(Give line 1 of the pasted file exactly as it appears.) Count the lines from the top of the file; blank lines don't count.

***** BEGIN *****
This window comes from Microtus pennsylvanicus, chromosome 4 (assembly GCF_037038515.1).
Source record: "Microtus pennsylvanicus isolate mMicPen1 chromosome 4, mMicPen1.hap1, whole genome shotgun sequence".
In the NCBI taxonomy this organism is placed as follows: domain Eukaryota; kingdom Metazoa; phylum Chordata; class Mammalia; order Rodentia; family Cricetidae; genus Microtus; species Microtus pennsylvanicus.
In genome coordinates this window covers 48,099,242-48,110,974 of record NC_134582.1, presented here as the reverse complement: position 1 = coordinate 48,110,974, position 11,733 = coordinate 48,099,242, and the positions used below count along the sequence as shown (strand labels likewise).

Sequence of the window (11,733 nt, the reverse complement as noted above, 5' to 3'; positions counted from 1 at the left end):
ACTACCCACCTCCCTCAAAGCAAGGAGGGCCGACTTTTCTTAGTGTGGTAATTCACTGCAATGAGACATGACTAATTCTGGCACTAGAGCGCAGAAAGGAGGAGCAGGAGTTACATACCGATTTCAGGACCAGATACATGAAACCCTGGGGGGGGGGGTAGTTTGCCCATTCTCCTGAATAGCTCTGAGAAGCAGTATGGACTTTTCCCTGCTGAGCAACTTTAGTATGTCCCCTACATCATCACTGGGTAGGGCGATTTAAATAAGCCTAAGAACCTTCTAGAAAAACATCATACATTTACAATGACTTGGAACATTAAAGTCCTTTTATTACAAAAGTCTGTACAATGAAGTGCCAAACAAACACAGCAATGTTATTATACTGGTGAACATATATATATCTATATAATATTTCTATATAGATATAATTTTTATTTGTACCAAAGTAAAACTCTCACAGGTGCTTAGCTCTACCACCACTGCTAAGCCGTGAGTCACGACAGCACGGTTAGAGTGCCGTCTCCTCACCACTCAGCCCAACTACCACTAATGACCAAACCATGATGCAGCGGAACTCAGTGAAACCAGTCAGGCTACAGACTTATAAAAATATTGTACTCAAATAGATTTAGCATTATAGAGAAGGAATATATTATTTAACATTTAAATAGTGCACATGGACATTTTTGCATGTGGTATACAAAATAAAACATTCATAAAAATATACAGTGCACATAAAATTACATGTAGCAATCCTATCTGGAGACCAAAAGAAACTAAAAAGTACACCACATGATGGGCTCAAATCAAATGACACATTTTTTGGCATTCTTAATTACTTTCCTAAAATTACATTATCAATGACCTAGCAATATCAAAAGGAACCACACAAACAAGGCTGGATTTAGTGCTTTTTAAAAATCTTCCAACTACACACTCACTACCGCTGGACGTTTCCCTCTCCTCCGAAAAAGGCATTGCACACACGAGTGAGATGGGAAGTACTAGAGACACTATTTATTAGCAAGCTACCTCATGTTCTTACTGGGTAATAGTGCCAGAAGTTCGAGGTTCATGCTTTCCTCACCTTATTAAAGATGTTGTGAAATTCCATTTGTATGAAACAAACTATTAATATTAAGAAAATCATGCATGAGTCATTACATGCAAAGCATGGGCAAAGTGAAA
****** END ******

This window comes from Microtus pennsylvanicus, chromosome 4 (assembly GCF_037038515.1).